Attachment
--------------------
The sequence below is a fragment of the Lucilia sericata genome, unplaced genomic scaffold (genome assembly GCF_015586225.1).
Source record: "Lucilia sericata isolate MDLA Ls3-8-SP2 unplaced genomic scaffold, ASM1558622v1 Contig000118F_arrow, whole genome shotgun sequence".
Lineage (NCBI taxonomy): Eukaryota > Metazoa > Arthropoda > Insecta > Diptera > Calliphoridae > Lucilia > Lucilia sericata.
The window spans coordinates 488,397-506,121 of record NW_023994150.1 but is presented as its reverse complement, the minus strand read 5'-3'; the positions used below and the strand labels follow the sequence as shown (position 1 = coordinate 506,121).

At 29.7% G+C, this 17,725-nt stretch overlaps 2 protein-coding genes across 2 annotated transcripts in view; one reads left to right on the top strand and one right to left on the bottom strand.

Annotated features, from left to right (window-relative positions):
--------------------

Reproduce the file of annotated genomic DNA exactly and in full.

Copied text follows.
The sequence below is a fragment of the Lucilia sericata genome, unplaced genomic scaffold (genome assembly GCF_015586225.1).
Source record: "Lucilia sericata isolate MDLA Ls3-8-SP2 unplaced genomic scaffold, ASM1558622v1 Contig000118F_arrow, whole genome shotgun sequence".
Lineage (NCBI taxonomy): Eukaryota > Metazoa > Arthropoda > Insecta > Diptera > Calliphoridae > Lucilia > Lucilia sericata.
The window spans coordinates 488,397-506,121 of record NW_023994150.1 but is presented as its reverse complement, the minus strand read 5'-3'; the positions used below and the strand labels follow the sequence as shown (position 1 = coordinate 506,121).

At 29.7% G+C, this 17,725-nt stretch overlaps 2 protein-coding genes across 2 annotated transcripts in view; one reads left to right on the top strand and one right to left on the bottom strand.

Annotated features, from left to right (window-relative positions):